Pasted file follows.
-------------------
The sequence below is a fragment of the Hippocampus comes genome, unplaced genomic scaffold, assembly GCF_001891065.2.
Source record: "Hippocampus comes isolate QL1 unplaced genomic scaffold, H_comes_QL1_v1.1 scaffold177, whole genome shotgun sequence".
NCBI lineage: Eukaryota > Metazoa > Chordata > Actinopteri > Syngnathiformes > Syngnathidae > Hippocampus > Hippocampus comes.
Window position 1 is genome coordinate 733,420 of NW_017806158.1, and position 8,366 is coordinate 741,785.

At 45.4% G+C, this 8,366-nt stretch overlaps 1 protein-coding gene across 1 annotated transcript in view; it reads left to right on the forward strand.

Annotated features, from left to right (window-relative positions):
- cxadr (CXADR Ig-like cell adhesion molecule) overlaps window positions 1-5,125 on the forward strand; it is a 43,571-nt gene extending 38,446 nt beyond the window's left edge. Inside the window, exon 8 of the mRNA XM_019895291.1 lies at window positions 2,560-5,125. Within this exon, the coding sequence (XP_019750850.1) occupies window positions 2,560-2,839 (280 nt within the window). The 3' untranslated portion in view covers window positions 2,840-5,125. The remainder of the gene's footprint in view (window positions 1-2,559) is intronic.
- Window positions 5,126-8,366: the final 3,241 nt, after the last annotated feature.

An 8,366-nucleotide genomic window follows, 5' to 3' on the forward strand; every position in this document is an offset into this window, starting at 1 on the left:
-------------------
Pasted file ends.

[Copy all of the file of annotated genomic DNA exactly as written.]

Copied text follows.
The sequence below is a fragment of the Hippocampus comes genome, unplaced genomic scaffold, assembly GCF_001891065.2.
Source record: "Hippocampus comes isolate QL1 unplaced genomic scaffold, H_comes_QL1_v1.1 scaffold177, whole genome shotgun sequence".
NCBI lineage: Eukaryota > Metazoa > Chordata > Actinopteri > Syngnathiformes > Syngnathidae > Hippocampus > Hippocampus comes.
Window position 1 is genome coordinate 733,420 of NW_017806158.1, and position 8,366 is coordinate 741,785.

At 45.4% G+C, this 8,366-nt stretch overlaps 1 protein-coding gene across 1 annotated transcript in view; it reads left to right on the forward strand.

Annotated features, from left to right (window-relative positions):
- cxadr (CXADR Ig-like cell adhesion molecule) overlaps window positions 1-5,125 on the forward strand; it is a 43,571-nt gene extending 38,446 nt beyond the window's left edge. Inside the window, exon 8 of the mRNA XM_019895291.1 lies at window positions 2,560-5,125. Within this exon, the coding sequence (XP_019750850.1) occupies window positions 2,560-2,839 (280 nt within the window). The 3' untranslated portion in view covers window positions 2,840-5,125. The remainder of the gene's footprint in view (window positions 1-2,559) is intronic.
- Window positions 5,126-8,366: the final 3,241 nt, after the last annotated feature.

An 8,366-nucleotide genomic window follows, 5' to 3' on the forward strand; every position in this document is an offset into this window, starting at 1 on the left: